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 Table of Contents  
Year : 2021  |  Volume : 13  |  Issue : 6  |  Page : 957-959  

Drug repurposing for tooth regeneration: The promising premises

1 Department of Conservative Dentistry and Endodontics, Amrita School of Dentistry, Thrissur, Kerala, India
2 Department of Conservative Dentistry and Endodontics, Amrita Vishwa Vidhyapeetham, Kochi, Kerala, India
3 Department of Conservative Dentistry and Endodontics, Amrita school of Dentistry, Amrita Vishwa Vidyapeetham, Kochi, Kerala, India

Date of Submission06-Feb-2021
Date of Acceptance20-Feb-2021
Date of Web Publication10-Nov-2021

Correspondence Address:
T C Divya
Chidambaram, 1 Surabhi Gardens, Chiyyaram, Thrissur - 680026
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Source of Support: None, Conflict of Interest: None

DOI: 10.4103/jpbs.jpbs_67_21

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Drug repurposing which identifies new therapeutic use(s) for drugs currently in use is a brand-new avenue of research interest worldwide. It circumvents the high-end monetary and time investment usually associated with contemporary drug discoveries. In the field of dentistry, recent studies in drug repurposing focuses in attaining dentin repair or reduction of bone resorption associated with apical periodontitis. Metformin, an anti-diabetic drug has shown pro-osteogenic properties. Aspirin a known anti-inflammatory agent with anticoagulant action is found to modulate the differentiation of dental pulp cells. The significant role of glycogen synthase kinase-3 inhibitors in activating the Wnt/-beta cat signaling pathway of mesenchymal pulp stem cells may pave the way to the pharmacological treatment of dental caries in near future. It is to be noted here that further preclinical and clinical studies are warranted for the regular therapeutic use of these potential drugs in clinical dentistry.

Keywords: Aspirin, dentine regeneration, drug repurposing, metformin, tideglusib

How to cite this article:
Divya T C, Muddappa SC, Singh P, Rajan RR, Remya M, Sreehari D. Drug repurposing for tooth regeneration: The promising premises. J Pharm Bioall Sci 2021;13, Suppl S2:957-9

How to cite this URL:
Divya T C, Muddappa SC, Singh P, Rajan RR, Remya M, Sreehari D. Drug repurposing for tooth regeneration: The promising premises. J Pharm Bioall Sci [serial online] 2021 [cited 2022 Sep 24];13, Suppl S2:957-9. Available from:

   Introduction Top

Drug repurposing can also be termed as drug repositioning. It is concerned with the recognition of new pharmacological indications of existing/failed/old/investigational/already marketed/Food and Drug Administration approved drugs and their utilization in the treatment of diseases other than the drug's proposed therapeutic use. Drug repositioning mitigates the exponential cost and high failure risk and long duration of development in traditional drug discovery.[1],[2],[3] The two main strategies of drug repositioning are on-target and off-target. In on-target strategy, for a new therapeutic indication an established pharmacological action of a drug is applied. Here, the biological target is the same, whereas diseases are different. Whereas in the off-target profile, both targets and indications are novel.[4] There are two main methods for drug repositioning. One is an experimental method, and the other a computer simulation method. An experiment-based approach involves the screening of original drugs through experimental analysis. Computer simulation involves virtual screening of public databases using computational biology and bioinformatics/cheminformatics tools, and is based on molecular interactions between drug molecules and protein targets.[5],[6],[7] Since the discovery of new drugs is usually associated with high risk, high level of financial and time investment, drugs currently in the market when repurposed for dental applications also becomes an interesting arena.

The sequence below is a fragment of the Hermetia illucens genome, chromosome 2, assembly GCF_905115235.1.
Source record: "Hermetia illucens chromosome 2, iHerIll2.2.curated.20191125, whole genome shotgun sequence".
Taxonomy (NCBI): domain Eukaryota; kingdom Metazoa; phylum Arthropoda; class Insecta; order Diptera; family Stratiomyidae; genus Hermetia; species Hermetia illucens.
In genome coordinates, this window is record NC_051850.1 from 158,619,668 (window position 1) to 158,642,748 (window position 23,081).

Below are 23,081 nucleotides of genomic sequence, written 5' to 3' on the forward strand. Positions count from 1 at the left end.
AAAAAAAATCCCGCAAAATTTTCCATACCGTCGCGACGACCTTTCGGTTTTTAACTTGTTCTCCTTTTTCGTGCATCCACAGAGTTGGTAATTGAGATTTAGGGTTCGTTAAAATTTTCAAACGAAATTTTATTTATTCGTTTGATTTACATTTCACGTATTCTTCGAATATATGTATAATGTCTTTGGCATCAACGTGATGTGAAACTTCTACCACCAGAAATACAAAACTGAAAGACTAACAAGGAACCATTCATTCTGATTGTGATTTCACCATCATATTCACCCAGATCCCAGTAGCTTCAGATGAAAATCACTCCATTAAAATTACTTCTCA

Metformin Top

Metformin (N, N-dimethyl l-biguanide) is the first-line drug for type 2 diabetes treatment.[8] It has an anti-inflammatory activity besides its hypoglycemic effect.[9] It was evident from clinical trials that, topical metformin is a potential ancillary in periodontal therapy.[10] Increased infiltration of monocytes/macrophages has been observed in the progression of apical periodontitis. The significant chemokine responsible for monocyte recruitment is found to be the monocyte chemoattractant protein-1 otherwise known as C-C motif chemokine ligand-2 (CCL-2). Repressing CCL-2 expression and thereby chemotaxis of macrophages/monocytes can dampen the disease progression.[11] Enhanced activity of inducible nitric oxide synthase (NOS) is another factor in developmental apical periodontitis. Accelerated inflammation by activated macrophages results due to generation of nitric oxide by (NOS).[12],[13],[14] Metformin pharmacologically modulates the iNOS/NO pathway[15] thereby attenuating the progression of apical periodontitis.[13] Metformin additionally suppresses iNOS expression induced by Lipopolysaccharide (LPS). LPS being a major virulence factor of endodontic pathogens influences the pathogenesis of apical periodontitis. Proinflammatory cytokines such as tumor necrosis factor and interleukin-1a (IL-1a) are released by the induction of macrophages by LPS. Consequently, breakdown of the extracellular matrix is triggered leading to bone resorption associated with apical periodontitis.[16] Metformin in addition mediates suppression of' LPS-induced inflammatory signaling and resultant production of inflammatory mediators through AMPK dependent and independent pathways.[17] Thus, the regulation of iNOS expression, NO production, and suppression of LPS-induced inflammatory signaling leading to suppression of monocyte recruitment, etc., makes metformin a potential agent as root canal medicament with positive effects on both monocytes and osteoblasts thus contributing toward host response modulation.